We’ve touched on backing up to a USB stick or external hard drive. But what if you lost the drive, had it stolen or worse… there was a flood or fire? Certainly, we hope none of that will happen, but one should be prepared.
Dropbox, OneDrive, Google Drive — they are work similarly. Basically, they make a live carbon copy of data you store in a specific folder and store it on their servers where it can always be retrieved with or without access to your computer.
At Tech-Tree, we recommend and support Microsoft’s OneDrive. Here’s how to get started:
Install and set up
- If you don’t have Windows 10 or Office 2016, install the Windows version of the new OneDrive sync client.
- Start OneDrive Setup.
If you have no accounts signed in to OneDrive
If you don’t currently have an account signed in to OneDrive, use these instructions to start OneDrive.
- Select the Start button, search for “OneDrive”, and then open it:
- In Windows 10, select the OneDrive desktop app.
- In Windows 7, under Programs, select Microsoft OneDrive.
- In Windows 8.1, search for OneDrive for Business, and then select the OneDrive for Business app.
- When OneDrive Setup starts, enter your personal account, or your work or school account, and then select Sign in.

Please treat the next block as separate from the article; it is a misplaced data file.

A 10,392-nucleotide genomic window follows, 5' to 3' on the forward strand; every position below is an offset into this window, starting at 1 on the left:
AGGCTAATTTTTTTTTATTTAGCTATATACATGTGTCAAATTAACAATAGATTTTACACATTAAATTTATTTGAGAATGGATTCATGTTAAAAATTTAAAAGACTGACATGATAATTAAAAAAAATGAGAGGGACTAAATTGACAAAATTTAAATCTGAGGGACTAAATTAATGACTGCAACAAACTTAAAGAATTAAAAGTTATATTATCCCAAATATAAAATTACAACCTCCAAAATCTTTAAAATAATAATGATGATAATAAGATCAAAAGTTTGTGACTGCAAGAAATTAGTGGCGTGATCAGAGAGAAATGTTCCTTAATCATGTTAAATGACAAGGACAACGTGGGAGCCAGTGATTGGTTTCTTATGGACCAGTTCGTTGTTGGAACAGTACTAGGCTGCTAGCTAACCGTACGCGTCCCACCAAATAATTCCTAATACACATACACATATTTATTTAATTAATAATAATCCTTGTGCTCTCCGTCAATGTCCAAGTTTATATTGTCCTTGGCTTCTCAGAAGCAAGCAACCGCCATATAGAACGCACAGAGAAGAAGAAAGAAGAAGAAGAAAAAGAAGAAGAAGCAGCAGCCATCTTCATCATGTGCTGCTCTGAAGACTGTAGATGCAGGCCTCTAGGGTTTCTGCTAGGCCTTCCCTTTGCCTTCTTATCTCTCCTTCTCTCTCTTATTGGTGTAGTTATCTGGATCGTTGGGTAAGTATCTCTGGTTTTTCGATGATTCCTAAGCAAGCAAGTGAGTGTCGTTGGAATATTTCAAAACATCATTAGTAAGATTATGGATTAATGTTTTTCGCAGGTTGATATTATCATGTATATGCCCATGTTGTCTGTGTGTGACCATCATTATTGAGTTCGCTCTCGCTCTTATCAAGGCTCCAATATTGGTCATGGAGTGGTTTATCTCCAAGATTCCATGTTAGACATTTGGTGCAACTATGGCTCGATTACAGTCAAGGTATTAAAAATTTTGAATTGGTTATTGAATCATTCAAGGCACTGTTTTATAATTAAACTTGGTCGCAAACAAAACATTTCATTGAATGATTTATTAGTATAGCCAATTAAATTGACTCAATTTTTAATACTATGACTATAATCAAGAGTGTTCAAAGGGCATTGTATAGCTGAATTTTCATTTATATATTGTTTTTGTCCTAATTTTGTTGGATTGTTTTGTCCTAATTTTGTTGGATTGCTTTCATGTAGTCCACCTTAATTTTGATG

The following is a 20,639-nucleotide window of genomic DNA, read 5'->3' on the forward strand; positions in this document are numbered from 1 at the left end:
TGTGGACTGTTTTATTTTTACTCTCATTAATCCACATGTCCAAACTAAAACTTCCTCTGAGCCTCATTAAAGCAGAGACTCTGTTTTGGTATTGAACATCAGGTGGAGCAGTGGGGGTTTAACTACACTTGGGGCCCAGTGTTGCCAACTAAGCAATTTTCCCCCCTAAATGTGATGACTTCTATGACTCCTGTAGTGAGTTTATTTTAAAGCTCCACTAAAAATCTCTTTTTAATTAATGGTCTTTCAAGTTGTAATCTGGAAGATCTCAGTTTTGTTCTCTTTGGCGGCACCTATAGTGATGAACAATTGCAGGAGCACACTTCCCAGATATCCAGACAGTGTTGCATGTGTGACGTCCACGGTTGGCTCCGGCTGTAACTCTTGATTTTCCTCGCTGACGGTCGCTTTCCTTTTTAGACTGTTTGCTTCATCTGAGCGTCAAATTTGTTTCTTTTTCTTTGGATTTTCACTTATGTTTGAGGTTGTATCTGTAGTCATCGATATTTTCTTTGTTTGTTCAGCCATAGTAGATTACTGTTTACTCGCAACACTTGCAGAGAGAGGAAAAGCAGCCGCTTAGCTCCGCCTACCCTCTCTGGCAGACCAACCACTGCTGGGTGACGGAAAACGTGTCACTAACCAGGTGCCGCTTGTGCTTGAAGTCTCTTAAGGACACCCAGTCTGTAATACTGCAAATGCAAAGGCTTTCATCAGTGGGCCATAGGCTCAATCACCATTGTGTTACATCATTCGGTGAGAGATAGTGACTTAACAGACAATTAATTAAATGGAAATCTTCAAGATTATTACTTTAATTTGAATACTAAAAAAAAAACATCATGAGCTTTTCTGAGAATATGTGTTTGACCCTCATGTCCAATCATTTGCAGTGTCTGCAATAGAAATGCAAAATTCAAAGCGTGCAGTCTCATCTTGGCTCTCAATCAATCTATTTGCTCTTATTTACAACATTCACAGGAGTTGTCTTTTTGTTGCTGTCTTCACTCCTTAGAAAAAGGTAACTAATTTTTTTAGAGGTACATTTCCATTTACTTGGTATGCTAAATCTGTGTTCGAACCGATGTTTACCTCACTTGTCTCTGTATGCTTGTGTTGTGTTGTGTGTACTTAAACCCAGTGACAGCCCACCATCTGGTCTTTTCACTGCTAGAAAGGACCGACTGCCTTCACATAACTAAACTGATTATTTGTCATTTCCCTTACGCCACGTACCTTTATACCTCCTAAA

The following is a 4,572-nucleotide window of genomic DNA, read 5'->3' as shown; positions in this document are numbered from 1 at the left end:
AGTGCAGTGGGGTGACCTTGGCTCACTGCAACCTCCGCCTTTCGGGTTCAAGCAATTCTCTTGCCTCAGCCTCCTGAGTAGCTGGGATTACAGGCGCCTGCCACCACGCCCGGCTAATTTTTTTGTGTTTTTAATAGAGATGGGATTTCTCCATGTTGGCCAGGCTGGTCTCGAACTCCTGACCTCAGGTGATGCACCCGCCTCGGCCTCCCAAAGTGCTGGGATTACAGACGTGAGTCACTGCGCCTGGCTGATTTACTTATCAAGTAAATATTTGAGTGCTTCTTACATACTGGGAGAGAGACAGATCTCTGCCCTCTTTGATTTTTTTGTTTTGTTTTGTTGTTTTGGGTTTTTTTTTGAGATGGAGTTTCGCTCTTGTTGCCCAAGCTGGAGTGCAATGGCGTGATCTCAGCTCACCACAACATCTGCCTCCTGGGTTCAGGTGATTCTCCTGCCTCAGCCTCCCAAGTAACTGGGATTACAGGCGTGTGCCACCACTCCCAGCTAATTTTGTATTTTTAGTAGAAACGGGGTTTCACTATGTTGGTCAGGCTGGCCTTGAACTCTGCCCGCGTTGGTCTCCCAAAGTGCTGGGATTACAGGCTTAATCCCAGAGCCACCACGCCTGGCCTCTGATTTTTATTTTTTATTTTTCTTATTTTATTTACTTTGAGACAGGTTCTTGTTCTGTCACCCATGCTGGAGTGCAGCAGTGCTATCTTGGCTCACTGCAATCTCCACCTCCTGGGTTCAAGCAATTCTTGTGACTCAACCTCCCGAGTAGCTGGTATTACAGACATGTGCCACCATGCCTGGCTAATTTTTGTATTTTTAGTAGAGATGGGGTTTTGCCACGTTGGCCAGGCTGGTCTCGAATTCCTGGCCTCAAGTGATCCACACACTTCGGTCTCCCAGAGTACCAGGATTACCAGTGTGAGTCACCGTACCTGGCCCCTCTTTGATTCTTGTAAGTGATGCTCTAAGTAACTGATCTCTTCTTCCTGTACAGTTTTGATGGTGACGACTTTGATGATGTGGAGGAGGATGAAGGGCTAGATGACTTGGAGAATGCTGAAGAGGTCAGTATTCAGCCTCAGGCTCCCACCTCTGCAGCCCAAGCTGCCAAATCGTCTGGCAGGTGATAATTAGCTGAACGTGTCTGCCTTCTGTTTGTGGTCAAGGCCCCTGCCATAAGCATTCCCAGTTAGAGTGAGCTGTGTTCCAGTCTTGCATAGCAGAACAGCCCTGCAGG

Key points in OneDrive Setup
There are two screens in OneDrive Setup that are helpful to watch for:
- On the This is your OneDrive folder screen, select Next to accept the default folder location for your OneDrive files. If you want to change the folder location, select Change location – this is the best time to make this change.
- On the Sync files from your OneDrive screen, choose the folders you want to sync, and select Next. This helps control the amount of space OneDrive files take on your computer and conserves bandwidth during sync processes. You can change this later in Settings, but this is a good opportunity as well.
Now your folders will sync up to OneDrive’s servers as a form of backup. If you require further assistance, don’t hesitate to contact Tech-Tree.